You think, Well, what’s the worst that can happen? My business plan at Spring was four to six customers a night. I learned quickly that that’s not quite enough for a business to operate, but you then make it work. When I opened the second Spring, I tripled the budget, and then I tripled the amount of business we did, so things started to line up. Paris is an excellent place to go ahead and do it. In fact, in some ways it’s easier than New York City. I’m the proof of that, in the sense that there’s less regulation, believe it or not. The amount of investment you need to make is much less. Rents are less.
Is finding talent any easier?
Nope, not easier. That’s something that seems universally difficult everywhere in the world. But expectations are less. There’s definitely an effect of “We’re in Paris, so this is delicious.” People’s expectations when they walk into a restaurant in New York City, and when they walk into a restaurant in Paris are very, very, very different. And it’s the same people.
How have you settled into your life in New York? Do you feel at home here?
My life isn’t much different, being in New York or Paris. Décor changes a little bit, the intensity of things is different, but the rhythm is the same. My life still revolves around what time people are eating lunch or dinner or breakfast. That’s not so different. I still get home after everyone is asleep.
Do you feel connected to the city, outside of Le Coucou?
I feel connected to New York mostly through the people that I meet in the restaurant, and the people that I work with. That’s the same in Paris. That’s how my life has always been. That’s also why it’s very difficult to have two restaurants, one in Paris and one in New York, that require so much work. The other restaurants require lots of work, but it’s not the same. Spring was a personal laboratory for me for ten years. I built it. I know where every pipe is. I hired every person that works there.
And you met your wife at Spring, right?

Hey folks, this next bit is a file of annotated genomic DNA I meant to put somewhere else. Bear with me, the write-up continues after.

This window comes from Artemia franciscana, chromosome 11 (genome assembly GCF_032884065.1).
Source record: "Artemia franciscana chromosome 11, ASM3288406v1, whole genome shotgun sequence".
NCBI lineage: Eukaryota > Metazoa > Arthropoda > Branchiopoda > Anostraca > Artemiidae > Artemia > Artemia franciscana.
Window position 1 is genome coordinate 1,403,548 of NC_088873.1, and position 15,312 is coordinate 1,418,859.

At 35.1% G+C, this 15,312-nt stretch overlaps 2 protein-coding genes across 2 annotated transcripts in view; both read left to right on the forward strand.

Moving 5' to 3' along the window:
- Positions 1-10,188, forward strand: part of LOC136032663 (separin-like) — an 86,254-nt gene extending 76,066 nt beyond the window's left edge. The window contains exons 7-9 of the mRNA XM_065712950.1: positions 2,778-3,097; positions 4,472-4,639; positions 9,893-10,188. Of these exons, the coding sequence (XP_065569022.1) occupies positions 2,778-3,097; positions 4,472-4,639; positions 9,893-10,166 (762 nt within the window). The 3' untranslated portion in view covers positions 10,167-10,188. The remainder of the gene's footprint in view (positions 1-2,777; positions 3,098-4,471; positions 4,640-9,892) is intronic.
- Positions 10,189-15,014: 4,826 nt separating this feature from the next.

I did meet my wife through Spring. I met my wife on May 3, 2007, when she came in for dinner. She came back the next day and said something like, “I really liked the dinner. Do you need some help?” I thought she was a psychiatrist, but she was a cook. I was like, “Oh, she’s a social worker. This is perfect.” But she, at that time, had already worked for ten years or so in kitchens. She was the real deal, and she was looking for new experiences. Spring became that, and then we had a relationship and now we have a family.
She was in a prominent role operationally, but she was in a supporting role in terms of my career. That’s the other advantage of being in New York. Now so many things open up for her that she couldn’t do. I suppose you could do them in Paris, but there are many, many, many opportunities in New York that are very different than things you could do in Paris, so that’s exciting.
The scale of everything here is different. You can make your career out of so many different things here. In France, things are slightly more compartmentalized. In New York, you could work for a magazine; you could open a restaurant; you can open a bakery; you can do consulting; you could write cookbooks. You can kind of do those things in France, but not quite as quickly. It’s the American Dream thing. As Americans, I think we have a way of rationalizing risks that I think is actually a very important part of our way of working and seeing the world. In France, if you open a restaurant and it fails, you’re done.